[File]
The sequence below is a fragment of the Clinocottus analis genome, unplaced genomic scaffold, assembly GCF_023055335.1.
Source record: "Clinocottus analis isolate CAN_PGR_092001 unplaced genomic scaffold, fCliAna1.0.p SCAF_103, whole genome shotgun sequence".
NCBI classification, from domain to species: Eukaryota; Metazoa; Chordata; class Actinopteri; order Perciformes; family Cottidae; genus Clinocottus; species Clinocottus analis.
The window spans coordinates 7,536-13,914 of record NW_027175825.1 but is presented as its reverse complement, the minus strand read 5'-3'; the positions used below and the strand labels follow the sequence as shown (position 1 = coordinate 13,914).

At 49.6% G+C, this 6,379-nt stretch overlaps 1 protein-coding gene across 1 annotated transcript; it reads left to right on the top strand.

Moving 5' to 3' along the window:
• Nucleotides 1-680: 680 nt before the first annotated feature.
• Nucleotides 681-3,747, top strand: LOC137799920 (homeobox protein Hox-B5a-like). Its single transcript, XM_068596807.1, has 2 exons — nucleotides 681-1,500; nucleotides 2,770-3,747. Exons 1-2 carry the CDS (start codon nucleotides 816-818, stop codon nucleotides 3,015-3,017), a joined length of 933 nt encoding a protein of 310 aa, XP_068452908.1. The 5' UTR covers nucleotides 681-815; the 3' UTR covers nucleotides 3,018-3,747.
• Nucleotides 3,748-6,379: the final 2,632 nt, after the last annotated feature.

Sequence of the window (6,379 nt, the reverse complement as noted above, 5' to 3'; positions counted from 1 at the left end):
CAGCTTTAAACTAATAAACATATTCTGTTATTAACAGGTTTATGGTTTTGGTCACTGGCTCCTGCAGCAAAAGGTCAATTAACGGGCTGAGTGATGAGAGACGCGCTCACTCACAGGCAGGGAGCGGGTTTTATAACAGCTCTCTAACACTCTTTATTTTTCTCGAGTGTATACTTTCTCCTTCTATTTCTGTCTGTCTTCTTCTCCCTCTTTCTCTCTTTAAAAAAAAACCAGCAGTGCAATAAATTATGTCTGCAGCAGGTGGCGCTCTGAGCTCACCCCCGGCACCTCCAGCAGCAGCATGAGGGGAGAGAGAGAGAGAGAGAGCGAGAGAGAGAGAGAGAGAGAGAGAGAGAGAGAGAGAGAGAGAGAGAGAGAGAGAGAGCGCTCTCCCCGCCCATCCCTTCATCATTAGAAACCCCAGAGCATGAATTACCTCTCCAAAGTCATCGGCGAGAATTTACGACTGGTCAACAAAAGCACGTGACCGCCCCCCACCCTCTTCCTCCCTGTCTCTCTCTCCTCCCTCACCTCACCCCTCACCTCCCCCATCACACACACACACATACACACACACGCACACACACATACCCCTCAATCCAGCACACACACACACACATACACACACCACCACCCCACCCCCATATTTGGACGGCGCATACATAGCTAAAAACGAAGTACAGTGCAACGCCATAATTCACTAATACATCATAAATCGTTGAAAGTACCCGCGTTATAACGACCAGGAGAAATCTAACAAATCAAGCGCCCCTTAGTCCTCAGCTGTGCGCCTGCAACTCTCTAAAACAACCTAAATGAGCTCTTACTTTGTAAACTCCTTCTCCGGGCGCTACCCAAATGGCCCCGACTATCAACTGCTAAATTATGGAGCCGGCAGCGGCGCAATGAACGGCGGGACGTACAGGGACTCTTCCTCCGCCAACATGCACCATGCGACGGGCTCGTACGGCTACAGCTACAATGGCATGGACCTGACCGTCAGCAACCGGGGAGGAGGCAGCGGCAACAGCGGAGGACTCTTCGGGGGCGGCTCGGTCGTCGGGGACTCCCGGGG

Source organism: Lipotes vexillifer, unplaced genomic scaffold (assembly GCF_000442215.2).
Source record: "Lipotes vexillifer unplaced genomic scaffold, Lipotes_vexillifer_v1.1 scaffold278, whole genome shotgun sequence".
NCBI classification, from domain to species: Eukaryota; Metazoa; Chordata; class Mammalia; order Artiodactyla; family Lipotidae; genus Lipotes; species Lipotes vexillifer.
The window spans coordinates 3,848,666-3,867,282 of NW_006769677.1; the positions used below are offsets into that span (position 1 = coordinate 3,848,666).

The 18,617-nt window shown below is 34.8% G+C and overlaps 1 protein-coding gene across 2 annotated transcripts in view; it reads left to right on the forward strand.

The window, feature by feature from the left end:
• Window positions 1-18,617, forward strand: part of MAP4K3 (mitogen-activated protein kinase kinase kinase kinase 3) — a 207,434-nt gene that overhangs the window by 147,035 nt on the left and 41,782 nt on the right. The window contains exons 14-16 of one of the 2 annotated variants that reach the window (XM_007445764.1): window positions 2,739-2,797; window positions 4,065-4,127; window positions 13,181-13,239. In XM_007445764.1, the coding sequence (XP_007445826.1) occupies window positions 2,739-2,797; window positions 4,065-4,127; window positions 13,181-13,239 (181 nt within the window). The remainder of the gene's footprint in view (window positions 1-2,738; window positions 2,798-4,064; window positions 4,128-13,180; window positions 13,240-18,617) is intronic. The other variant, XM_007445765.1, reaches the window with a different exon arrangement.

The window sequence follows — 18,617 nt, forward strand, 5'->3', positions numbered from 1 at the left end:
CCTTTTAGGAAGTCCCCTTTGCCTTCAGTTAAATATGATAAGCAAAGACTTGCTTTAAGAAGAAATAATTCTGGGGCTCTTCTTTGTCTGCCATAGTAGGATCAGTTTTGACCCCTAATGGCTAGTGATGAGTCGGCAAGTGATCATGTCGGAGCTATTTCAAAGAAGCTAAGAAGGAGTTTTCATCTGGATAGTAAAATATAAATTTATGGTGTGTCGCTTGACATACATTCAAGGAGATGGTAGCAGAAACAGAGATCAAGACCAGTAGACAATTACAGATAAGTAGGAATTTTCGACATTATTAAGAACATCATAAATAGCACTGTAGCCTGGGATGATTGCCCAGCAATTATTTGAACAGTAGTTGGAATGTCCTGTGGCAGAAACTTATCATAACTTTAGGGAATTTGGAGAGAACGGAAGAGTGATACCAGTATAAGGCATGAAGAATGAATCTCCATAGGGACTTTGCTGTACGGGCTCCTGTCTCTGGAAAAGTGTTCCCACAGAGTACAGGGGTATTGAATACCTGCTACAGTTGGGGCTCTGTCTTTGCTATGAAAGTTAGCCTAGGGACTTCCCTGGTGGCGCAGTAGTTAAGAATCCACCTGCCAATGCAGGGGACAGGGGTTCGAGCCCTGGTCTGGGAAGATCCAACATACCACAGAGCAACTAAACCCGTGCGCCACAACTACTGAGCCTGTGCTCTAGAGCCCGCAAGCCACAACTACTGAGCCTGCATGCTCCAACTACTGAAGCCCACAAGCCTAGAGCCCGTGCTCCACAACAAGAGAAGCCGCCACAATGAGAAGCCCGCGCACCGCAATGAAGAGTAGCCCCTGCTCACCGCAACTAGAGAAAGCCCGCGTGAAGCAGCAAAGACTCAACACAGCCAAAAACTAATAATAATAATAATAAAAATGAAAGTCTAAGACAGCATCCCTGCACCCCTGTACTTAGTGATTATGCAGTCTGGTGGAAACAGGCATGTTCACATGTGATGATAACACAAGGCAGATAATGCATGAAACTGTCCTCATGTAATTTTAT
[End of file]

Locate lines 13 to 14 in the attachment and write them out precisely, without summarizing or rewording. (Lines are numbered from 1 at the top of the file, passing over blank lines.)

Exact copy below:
Source record: "Lipotes vexillifer unplaced genomic scaffold, Lipotes_vexillifer_v1.1 scaffold278, whole genome shotgun sequence".
NCBI classification, from domain to species: Eukaryota; Metazoa; Chordata; class Mammalia; order Artiodactyla; family Lipotidae; genus Lipotes; species Lipotes vexillifer.